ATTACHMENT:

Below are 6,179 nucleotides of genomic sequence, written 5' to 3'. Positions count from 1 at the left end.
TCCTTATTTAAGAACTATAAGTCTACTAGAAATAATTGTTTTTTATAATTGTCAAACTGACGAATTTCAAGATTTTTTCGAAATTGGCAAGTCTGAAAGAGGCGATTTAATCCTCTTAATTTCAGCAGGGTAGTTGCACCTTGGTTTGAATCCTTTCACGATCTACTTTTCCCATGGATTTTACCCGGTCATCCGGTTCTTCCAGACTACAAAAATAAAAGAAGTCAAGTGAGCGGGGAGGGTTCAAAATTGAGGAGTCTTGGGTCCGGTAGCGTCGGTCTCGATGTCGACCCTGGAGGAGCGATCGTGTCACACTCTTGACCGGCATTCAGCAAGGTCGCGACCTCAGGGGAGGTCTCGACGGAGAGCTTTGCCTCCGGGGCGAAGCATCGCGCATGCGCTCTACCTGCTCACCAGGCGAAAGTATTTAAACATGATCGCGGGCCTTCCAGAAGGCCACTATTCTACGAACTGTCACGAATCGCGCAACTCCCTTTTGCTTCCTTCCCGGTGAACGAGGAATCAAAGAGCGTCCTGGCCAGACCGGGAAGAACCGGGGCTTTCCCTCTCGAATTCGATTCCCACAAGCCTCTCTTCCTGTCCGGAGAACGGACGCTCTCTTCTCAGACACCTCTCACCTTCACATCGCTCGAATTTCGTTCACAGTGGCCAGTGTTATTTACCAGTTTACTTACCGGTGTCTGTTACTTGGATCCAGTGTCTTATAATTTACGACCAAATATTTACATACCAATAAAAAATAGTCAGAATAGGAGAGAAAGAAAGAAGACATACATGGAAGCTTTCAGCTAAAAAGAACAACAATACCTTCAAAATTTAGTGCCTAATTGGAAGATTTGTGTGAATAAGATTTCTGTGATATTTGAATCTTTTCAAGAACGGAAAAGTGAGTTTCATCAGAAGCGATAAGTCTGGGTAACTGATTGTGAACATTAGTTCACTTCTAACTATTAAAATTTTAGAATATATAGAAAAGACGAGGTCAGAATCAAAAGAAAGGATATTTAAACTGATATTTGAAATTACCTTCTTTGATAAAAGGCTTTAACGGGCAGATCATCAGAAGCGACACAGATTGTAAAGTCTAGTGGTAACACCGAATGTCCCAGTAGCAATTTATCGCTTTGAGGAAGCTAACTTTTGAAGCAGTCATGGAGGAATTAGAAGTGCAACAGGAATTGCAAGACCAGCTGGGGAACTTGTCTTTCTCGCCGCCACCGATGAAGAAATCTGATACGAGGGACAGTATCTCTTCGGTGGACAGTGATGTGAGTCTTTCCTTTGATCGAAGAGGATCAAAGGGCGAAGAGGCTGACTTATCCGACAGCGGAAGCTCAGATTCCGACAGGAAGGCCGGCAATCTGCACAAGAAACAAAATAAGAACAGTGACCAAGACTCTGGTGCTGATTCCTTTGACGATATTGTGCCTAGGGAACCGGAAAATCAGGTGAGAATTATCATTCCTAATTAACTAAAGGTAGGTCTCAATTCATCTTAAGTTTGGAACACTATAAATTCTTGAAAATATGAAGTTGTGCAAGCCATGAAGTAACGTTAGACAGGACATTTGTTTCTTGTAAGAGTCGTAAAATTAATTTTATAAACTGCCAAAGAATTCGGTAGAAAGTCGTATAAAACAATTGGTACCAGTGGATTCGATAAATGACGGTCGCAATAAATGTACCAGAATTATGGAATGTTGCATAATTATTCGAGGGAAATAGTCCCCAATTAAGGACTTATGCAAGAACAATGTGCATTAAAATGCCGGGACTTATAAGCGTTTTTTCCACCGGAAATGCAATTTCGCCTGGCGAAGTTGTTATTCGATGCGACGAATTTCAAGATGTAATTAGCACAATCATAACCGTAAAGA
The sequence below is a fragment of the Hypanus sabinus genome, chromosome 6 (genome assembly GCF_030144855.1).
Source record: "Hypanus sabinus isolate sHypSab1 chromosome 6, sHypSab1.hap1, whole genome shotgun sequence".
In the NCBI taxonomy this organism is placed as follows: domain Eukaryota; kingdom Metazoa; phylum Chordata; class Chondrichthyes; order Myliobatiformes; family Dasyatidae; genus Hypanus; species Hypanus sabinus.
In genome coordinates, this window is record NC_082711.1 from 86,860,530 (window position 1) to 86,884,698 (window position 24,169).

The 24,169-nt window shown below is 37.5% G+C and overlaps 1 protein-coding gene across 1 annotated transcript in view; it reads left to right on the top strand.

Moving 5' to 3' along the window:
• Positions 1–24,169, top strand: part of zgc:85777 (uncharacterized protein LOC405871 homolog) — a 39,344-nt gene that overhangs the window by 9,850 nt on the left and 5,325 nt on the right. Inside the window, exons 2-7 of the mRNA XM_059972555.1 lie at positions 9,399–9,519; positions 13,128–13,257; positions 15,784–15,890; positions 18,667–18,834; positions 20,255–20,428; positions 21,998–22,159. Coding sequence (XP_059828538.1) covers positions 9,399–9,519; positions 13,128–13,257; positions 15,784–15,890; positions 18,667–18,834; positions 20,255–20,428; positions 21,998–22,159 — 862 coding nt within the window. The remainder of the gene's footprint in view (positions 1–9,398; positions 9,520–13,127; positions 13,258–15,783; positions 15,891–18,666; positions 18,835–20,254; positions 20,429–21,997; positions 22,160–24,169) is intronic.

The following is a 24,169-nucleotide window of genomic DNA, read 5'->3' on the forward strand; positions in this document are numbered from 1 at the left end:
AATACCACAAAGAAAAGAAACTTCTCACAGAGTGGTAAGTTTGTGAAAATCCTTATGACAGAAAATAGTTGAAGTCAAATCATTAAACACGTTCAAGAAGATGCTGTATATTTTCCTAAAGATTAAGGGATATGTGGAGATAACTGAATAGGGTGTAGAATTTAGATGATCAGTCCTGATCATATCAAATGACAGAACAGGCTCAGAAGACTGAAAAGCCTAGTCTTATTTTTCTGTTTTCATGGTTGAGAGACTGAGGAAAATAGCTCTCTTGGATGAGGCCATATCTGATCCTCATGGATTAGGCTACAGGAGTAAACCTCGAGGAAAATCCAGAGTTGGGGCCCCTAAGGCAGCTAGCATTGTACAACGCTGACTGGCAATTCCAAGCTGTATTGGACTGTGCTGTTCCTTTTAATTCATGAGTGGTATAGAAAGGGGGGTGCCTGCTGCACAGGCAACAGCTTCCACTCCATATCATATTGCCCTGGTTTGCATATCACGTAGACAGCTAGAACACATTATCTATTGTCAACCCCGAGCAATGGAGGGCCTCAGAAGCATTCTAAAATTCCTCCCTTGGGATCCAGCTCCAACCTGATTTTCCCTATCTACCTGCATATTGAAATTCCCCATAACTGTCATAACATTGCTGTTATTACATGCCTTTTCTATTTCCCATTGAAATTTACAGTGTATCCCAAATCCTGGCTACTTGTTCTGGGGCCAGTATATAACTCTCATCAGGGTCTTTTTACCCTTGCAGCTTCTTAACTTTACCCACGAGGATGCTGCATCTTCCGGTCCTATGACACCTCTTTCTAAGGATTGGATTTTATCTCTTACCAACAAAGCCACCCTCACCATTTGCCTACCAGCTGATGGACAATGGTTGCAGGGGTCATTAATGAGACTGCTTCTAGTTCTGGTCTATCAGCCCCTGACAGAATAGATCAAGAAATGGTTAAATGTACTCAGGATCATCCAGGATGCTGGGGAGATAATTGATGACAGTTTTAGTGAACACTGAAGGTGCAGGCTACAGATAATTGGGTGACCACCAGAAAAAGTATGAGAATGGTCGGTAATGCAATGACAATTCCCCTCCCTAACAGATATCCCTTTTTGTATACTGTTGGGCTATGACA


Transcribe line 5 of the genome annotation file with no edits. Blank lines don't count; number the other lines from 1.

In the NCBI taxonomy this organism is placed as follows: domain Eukaryota; kingdom Metazoa; phylum Chordata; class Chondrichthyes; order Myliobatiformes; family Dasyatidae; genus Hypanus; species Hypanus sabinus.